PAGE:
WILTON — Wilton taxpayers will get some tax relief in the FY2021 budget.

At a meeting Monday night, the Board of Finance tentatively approved an overall budget which will result in a mill rate of 27.4616, a 3.77-percent decrease from the current fiscal year.

The mill rate is the property tax rate per $1,000 of assessed value. If a home is assessed at $700,000, the property taxes would be 700 multiplied by 27.4616 for a total of $19,223.12, compared to $19,976.11 for the current fiscal year.

The board approved $82,344,563 for the Board of Education operating budget, which is flat (zero increase) to the current year.

The board approved $32,915,724 for the Board of Selectmen operating and operating capital budget, a 1.75-percent decrease from the current year.

The selectmen previously proposed a 2-percent decrease for the town budget. They revised it to a 1.75-percent decrease to account for approximately $300,000 in anticipated savings in town employee medical benefits costs if the town switches to the state’s insurance plan.

Those savings will be offset by restoring some of the funding the board planned to cut from the transfer station, Trackside Teen Center, Wilton Library, River Road restoration, and swim programs, resulting in the revised 1.75-percent decrease.

Other items making up the FY2021 budget include:

 Debt service: $9,015,040.

 Reserves: $2,969,160.

 Estimated revenues: $4,349,276.

 Elderly and disabled tax relief: $1,210,000.

 Tax relief for Wilton Volunteer Ambulance Corps and Georgetown Fire District: $20,750.

 Estimated ending fund balance: $12,724,449, adjusted to $7,719,557.

The town’s grand list was set at $4,281,687,742, and represents the assessed value (70 percent of market value) of all property — real estate, personal property and motor vehicles.

Although the finance board unanimously agreed on these budget figures, it is meeting again tonight at 7 p.m. to finalize them.

The board was charged with adopting the town and school budgets and setting the mill rate after the public Annual Town Meeting was canceled in order to prevent the spread of the coronavirus.

In order to gauge the thoughts of taxpayers, the board held a virtual “public hearing” on the budget and posted a six-page budget presentation on the town website in order to solicit public input.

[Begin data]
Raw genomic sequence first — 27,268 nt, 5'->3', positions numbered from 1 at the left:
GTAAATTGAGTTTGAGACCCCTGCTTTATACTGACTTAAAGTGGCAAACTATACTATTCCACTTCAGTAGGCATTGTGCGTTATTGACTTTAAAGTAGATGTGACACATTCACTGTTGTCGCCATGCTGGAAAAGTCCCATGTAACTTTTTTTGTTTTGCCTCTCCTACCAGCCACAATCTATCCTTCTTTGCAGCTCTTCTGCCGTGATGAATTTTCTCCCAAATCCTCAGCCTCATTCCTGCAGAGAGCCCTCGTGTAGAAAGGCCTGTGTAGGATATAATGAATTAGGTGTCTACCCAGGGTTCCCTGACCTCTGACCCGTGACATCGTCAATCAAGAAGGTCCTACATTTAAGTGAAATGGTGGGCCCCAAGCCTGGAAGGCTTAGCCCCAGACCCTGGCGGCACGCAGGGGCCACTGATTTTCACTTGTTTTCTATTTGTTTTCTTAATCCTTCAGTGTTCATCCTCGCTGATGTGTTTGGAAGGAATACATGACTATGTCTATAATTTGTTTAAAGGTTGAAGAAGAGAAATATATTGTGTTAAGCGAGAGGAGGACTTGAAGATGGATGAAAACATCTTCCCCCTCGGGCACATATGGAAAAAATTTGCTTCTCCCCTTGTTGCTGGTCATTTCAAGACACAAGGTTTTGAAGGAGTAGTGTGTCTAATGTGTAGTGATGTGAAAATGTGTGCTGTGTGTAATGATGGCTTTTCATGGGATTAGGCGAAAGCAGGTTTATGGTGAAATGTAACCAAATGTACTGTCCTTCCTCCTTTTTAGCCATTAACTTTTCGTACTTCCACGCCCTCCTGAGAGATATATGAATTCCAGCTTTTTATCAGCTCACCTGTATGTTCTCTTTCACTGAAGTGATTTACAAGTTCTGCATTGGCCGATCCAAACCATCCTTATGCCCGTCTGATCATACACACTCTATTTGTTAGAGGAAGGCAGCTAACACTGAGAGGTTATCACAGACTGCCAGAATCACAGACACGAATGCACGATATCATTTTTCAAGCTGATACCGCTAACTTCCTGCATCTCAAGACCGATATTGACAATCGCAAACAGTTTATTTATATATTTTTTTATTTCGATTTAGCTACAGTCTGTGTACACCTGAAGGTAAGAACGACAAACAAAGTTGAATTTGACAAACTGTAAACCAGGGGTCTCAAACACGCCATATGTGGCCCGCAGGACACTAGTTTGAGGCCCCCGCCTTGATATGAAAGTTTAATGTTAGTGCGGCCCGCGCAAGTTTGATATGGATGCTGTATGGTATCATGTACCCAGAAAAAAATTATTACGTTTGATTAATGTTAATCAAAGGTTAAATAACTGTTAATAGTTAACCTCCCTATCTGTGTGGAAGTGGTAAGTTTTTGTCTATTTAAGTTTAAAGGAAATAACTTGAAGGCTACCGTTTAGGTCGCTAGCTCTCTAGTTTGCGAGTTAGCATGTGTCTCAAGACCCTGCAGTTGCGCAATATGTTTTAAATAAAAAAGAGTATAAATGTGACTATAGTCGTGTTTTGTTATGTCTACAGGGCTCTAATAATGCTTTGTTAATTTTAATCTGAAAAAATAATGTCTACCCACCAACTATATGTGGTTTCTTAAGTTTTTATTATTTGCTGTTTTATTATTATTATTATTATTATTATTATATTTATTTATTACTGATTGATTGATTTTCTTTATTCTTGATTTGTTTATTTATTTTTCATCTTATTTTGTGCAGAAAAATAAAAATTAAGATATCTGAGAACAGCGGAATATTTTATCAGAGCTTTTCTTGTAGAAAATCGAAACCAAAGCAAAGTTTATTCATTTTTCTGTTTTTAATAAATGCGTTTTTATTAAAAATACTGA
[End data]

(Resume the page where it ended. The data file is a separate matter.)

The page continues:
During discussion at Monday’s meeting, finance board chair Jeffrey Rutishauser said approximately 70 percent of email and correspondence received was in favor of the budget the board had presented.

“I’ve served on this board a long time, and this has been the most unusual of all those years by far,” Rutishauser said, “We have had to deal with unknowns we have never had to deal with before.”

He said the biggest uncertainty is the cost of running the school district going forward. “We don’t know if expenses will be higher or lower than budgeted, which is why we need to go in with enough reserves to handle a bigger array of outcomes,” he said.

Michael Kaelin, Kevin Gardiner and Stewart Koenigsberg expressed strong support for both budgets.

Koenigsberg called the flat budget proposed by the Board of Education a “big achievement” relative to prior years.

Peter Balderston, however, was critical about the education budget, noting this was the 12th year there has been declining enrollment in the schools, yet a flat budget increases per pupil expenditures by 2.44 percent.

Looking at other financial factors, Balderston said Wilton was “half as wealthy” as neighboring towns and said the state is in a “freefall financially.” In the end, however, he expressed support for both budgets.

When the budget process is over, member Chris Stroup said he would like to see the town develop contingency plans to fund for possible “extraordinary spending” in 2021 and material reductions in the payment of real estate taxes.

He would also like to see a plan to help those who are unemployed or underemployed. “I think we need to recognize the modest reduction in the mill rate will not provide those households with the support they need where they’ve suffered a profound or protracted reduction in income,” he said.

Before the pandemic hit Connecticut, the Board of Selectmen had adopted a $33.9 million budget for 2021, an increase of 1.22 percent over this year’s budget. The Board of Education had adopted an $84-million budget, a 2.58-percent increase. After shutdowns, unemployment, and economic factors caused by the pandemic, the finance board asked both boards to recalculate their budget proposals at flat, and 2- to 10-percent reductions.

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